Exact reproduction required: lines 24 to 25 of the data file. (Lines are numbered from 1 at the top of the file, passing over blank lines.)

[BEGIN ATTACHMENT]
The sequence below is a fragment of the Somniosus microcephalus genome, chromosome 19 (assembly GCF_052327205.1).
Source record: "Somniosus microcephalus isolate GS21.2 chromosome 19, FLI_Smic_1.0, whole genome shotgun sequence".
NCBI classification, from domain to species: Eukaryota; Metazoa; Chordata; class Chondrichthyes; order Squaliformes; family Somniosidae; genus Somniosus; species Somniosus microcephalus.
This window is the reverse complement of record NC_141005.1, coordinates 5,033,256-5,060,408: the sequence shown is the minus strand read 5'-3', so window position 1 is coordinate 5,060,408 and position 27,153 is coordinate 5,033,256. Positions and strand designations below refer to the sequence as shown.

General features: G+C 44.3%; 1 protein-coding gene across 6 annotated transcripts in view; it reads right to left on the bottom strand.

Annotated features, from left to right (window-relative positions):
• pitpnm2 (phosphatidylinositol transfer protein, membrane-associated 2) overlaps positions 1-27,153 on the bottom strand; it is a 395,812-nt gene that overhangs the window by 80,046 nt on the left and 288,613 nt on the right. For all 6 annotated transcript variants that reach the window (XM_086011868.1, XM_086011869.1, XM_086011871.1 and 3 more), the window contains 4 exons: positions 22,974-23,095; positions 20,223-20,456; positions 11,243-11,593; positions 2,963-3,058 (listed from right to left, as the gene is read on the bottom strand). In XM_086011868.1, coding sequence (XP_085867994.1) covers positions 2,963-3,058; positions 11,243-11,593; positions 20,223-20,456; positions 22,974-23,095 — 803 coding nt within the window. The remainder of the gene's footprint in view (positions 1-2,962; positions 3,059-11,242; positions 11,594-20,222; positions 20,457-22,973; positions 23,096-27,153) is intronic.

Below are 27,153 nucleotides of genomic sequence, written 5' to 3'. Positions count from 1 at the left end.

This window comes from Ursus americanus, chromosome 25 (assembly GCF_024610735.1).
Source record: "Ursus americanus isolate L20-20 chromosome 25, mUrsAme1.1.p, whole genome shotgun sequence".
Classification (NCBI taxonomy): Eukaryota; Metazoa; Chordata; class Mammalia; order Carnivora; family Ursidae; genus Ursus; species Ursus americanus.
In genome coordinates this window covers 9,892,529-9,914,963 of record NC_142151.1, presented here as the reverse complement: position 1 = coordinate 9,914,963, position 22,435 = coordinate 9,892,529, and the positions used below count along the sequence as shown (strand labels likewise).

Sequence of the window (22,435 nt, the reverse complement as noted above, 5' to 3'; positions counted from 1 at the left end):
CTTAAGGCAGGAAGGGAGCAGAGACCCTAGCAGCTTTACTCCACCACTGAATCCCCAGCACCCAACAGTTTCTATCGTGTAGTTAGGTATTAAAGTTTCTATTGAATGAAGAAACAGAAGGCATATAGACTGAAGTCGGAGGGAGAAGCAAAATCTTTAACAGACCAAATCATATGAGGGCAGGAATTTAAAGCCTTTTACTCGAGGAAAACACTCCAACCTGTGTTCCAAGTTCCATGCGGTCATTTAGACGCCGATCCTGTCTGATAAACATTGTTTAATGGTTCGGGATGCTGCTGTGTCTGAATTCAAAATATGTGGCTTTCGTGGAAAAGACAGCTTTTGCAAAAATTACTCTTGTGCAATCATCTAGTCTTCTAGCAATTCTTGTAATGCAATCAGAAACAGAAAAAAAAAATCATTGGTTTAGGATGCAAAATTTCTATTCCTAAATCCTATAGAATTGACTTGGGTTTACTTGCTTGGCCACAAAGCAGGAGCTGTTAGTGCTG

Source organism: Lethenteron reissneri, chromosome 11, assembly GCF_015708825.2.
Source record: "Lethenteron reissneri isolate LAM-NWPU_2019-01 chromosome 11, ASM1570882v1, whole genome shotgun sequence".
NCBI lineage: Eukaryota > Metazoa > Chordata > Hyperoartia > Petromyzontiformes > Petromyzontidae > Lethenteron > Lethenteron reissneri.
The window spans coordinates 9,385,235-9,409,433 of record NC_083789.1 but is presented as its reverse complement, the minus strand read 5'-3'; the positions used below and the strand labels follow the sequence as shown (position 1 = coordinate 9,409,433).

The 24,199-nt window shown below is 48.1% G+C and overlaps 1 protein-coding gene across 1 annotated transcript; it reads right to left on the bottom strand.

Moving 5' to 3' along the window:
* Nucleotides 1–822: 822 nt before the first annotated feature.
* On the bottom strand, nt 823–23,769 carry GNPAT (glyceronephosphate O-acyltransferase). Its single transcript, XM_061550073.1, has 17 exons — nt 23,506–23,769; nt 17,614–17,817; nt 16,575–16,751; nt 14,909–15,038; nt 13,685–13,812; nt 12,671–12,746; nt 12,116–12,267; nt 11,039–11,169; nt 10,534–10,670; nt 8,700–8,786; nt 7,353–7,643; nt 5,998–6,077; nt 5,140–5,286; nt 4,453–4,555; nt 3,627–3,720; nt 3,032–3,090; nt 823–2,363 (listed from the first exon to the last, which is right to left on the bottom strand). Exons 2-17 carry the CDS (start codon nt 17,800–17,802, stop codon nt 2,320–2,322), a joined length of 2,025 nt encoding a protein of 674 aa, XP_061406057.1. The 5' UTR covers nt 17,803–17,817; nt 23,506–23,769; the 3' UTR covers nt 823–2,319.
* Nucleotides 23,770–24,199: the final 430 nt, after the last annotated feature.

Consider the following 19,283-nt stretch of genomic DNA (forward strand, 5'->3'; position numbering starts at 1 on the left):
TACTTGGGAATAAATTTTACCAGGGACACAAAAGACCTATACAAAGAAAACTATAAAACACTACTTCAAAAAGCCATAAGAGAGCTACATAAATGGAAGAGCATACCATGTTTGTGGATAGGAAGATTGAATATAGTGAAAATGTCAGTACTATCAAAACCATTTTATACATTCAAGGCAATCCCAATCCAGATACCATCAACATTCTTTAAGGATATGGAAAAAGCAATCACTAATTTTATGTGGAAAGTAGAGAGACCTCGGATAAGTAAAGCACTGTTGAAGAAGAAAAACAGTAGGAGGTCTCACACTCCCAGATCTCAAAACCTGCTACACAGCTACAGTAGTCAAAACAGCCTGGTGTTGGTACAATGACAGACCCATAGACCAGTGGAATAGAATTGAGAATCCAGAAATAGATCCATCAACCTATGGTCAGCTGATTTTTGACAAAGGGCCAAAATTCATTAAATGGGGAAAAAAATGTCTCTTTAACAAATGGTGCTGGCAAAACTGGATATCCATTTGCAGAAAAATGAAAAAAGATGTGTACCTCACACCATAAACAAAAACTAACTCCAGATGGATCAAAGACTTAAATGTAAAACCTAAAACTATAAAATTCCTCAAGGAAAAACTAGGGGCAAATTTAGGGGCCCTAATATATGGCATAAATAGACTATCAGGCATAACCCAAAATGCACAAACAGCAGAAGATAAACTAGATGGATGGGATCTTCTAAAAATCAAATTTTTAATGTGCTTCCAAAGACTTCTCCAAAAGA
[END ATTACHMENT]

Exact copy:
Consider the following 19,283-nt stretch of genomic DNA (forward strand, 5'->3'; position numbering starts at 1 on the left):
TACTTGGGAATAAATTTTACCAGGGACACAAAAGACCTATACAAAGAAAACTATAAAACACTACTTCAAAAAGCCATAAGAGAGCTACATAAATGGAAGAGCATACCATGTTTGTGGATAGGAAGATTGAATATAGTGAAAATGTCAGTACTATCAAAACCATTTTATACATTCAAGGCAATCCCAATCCAGATACCATCAACATTCTTTAAGGATATGGAAAAAGCAATCACTAATTTTATGTGGAAAGTAGAGAGACCTCGGATAAGTAAAGCACTGTTGAAGAAGAAAAACAGTAGGAGGTCTCACACTCCCAGATCTCAAAACCTGCTACACAGCTACAGTAGTCAAAACAGCCTGGTGTTGGTACAATGACAGACCCATAGACCAGTGGAATAGAATTGAGAATCCAGAAATAGATCCATCAACCTATGGTCAGCTGATTTTTGACAAAGGGCCAAAATTCATTAAATGGGGAAAAAAATGTCTCTTTAACAAATGGTGCTGGCAAAACTGGATATCCATTTGCAGAAAAATGAAAAAAGATGTGTACCTCACACCATAAACAAAAACTAACTCCAGATGGATCAAAGACTTAAATGTAAAACCTAAAACTATAAAATTCCTCAAGGAAAAACTAGGGGCAAATTTAGGGGCCCTAATATATGGCATAAATAGACTATCAGGCATAACCCAAAATGCACAAACAGCAGAAGATAAACTAGATGGATGGGATCTTCTAAAAATCAAATTTTTAATGTGCTTCCAAAGACTTCTCCAAAAGA